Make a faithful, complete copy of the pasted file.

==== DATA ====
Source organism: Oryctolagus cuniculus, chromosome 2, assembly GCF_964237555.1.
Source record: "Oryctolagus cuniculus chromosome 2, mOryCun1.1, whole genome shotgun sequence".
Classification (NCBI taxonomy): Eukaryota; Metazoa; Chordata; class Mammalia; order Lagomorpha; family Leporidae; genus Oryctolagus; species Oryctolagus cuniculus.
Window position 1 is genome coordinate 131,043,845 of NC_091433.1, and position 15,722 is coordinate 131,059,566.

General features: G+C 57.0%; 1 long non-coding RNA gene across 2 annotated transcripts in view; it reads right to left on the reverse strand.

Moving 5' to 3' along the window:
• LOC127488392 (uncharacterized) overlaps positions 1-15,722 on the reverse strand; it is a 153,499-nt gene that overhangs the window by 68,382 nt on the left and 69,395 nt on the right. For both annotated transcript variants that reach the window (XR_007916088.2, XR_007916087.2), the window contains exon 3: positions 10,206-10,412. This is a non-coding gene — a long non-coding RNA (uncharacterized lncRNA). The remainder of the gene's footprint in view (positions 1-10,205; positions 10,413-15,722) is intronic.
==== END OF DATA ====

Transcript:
Source organism: Oryctolagus cuniculus, chromosome 2, assembly GCF_964237555.1.
Source record: "Oryctolagus cuniculus chromosome 2, mOryCun1.1, whole genome shotgun sequence".
Classification (NCBI taxonomy): Eukaryota; Metazoa; Chordata; class Mammalia; order Lagomorpha; family Leporidae; genus Oryctolagus; species Oryctolagus cuniculus.
Window position 1 is genome coordinate 131,043,845 of NC_091433.1, and position 15,722 is coordinate 131,059,566.

General features: G+C 57.0%; 1 long non-coding RNA gene across 2 annotated transcripts in view; it reads right to left on the reverse strand.

Moving 5' to 3' along the window:
• LOC127488392 (uncharacterized) overlaps positions 1-15,722 on the reverse strand; it is a 153,499-nt gene that overhangs the window by 68,382 nt on the left and 69,395 nt on the right. For both annotated transcript variants that reach the window (XR_007916088.2, XR_007916087.2), the window contains exon 3: positions 10,206-10,412. This is a non-coding gene — a long non-coding RNA (uncharacterized lncRNA). The remainder of the gene's footprint in view (positions 1-10,205; positions 10,413-15,722) is intronic.